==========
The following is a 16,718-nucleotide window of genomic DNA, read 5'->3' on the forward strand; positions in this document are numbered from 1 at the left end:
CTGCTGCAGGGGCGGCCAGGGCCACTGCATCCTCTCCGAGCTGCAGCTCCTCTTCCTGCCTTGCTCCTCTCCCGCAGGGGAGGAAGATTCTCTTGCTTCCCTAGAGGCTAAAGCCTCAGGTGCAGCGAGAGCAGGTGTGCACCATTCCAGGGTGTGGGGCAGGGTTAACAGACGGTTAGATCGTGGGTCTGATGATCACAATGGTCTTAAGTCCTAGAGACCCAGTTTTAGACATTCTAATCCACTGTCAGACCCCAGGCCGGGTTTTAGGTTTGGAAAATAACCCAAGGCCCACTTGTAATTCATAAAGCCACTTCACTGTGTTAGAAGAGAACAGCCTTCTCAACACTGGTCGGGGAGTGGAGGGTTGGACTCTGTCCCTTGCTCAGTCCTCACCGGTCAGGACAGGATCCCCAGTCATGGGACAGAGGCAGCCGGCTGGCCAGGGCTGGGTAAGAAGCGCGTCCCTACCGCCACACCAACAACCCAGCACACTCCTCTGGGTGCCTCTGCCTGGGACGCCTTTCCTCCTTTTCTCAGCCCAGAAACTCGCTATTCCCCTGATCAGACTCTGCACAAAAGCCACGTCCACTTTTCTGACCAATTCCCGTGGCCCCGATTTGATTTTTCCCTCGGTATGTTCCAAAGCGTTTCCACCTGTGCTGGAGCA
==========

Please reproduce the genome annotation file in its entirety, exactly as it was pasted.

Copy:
The following is a 16,718-nucleotide window of genomic DNA, read 5'->3' on the forward strand; positions in this document are numbered from 1 at the left end:
CTGCTGCAGGGGCGGCCAGGGCCACTGCATCCTCTCCGAGCTGCAGCTCCTCTTCCTGCCTTGCTCCTCTCCCGCAGGGGAGGAAGATTCTCTTGCTTCCCTAGAGGCTAAAGCCTCAGGTGCAGCGAGAGCAGGTGTGCACCATTCCAGGGTGTGGGGCAGGGTTAACAGACGGTTAGATCGTGGGTCTGATGATCACAATGGTCTTAAGTCCTAGAGACCCAGTTTTAGACATTCTAATCCACTGTCAGACCCCAGGCCGGGTTTTAGGTTTGGAAAATAACCCAAGGCCCACTTGTAATTCATAAAGCCACTTCACTGTGTTAGAAGAGAACAGCCTTCTCAACACTGGTCGGGGAGTGGAGGGTTGGACTCTGTCCCTTGCTCAGTCCTCACCGGTCAGGACAGGATCCCCAGTCATGGGACAGAGGCAGCCGGCTGGCCAGGGCTGGGTAAGAAGCGCGTCCCTACCGCCACACCAACAACCCAGCACACTCCTCTGGGTGCCTCTGCCTGGGACGCCTTTCCTCCTTTTCTCAGCCCAGAAACTCGCTATTCCCCTGATCAGACTCTGCACAAAAGCCACGTCCACTTTTCTGACCAATTCCCGTGGCCCCGATTTGATTTTTCCCTCGGTATGTTCCAAAGCGTTTCCACCTGTGCTGGAGCA